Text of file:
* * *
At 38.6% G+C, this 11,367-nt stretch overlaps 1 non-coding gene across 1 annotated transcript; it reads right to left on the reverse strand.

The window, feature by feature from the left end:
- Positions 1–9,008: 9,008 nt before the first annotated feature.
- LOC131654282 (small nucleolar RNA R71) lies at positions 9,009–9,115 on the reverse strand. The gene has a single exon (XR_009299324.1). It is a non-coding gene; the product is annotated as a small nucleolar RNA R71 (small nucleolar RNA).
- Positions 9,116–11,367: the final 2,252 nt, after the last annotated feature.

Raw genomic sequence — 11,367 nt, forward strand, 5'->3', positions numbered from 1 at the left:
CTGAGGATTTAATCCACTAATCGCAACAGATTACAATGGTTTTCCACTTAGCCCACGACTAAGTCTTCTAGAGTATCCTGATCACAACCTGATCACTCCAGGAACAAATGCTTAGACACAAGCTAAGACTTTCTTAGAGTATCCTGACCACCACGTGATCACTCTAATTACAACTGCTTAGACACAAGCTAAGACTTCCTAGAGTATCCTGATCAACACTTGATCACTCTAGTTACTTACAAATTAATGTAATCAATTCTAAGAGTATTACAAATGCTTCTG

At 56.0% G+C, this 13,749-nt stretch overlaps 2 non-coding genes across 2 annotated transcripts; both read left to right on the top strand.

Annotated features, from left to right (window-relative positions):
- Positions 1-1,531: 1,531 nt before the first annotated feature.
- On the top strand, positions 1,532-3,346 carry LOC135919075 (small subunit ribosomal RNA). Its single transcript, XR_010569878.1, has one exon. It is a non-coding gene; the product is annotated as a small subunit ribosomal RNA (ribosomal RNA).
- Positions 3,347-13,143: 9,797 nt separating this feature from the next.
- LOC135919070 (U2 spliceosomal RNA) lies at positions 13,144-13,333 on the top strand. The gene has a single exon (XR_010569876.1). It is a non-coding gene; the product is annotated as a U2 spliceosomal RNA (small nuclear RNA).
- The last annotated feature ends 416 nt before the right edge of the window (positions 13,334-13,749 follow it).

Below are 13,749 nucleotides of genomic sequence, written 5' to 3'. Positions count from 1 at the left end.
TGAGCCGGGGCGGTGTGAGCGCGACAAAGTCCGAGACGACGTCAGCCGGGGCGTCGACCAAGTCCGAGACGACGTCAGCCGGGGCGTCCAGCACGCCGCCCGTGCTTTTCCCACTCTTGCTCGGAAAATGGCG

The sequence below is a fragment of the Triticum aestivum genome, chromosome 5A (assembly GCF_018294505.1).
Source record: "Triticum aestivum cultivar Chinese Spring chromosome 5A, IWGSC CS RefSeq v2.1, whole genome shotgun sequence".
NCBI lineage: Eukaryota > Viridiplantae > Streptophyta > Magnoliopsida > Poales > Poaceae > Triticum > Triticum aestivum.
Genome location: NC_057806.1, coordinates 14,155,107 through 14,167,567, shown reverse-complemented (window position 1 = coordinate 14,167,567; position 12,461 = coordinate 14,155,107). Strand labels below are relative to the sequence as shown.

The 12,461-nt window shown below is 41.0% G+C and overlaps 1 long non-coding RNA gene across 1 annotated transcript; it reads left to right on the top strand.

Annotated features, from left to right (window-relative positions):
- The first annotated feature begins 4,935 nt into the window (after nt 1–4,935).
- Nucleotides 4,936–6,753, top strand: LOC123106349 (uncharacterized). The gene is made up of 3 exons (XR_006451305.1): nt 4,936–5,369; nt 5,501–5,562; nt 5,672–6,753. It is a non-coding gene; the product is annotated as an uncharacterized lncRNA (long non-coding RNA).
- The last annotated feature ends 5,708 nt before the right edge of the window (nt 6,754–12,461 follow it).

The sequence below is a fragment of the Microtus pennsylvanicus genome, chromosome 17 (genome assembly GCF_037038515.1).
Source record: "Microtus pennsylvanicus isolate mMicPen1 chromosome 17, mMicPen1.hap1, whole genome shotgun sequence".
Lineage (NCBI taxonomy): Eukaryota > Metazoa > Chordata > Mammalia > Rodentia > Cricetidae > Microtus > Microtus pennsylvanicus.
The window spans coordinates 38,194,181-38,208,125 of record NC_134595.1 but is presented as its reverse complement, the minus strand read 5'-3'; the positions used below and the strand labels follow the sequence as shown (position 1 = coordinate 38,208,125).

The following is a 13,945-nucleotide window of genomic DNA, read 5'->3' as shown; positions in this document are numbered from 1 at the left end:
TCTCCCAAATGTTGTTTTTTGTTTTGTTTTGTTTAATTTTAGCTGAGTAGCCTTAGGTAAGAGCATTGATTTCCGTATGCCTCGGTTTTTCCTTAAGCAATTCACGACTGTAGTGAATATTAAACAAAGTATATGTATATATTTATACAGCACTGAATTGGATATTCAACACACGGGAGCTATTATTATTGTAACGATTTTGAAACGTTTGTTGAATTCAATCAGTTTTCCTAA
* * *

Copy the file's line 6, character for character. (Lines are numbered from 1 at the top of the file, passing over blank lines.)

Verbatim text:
Raw genomic sequence — 11,367 nt, forward strand, 5'->3', positions numbered from 1 at the left: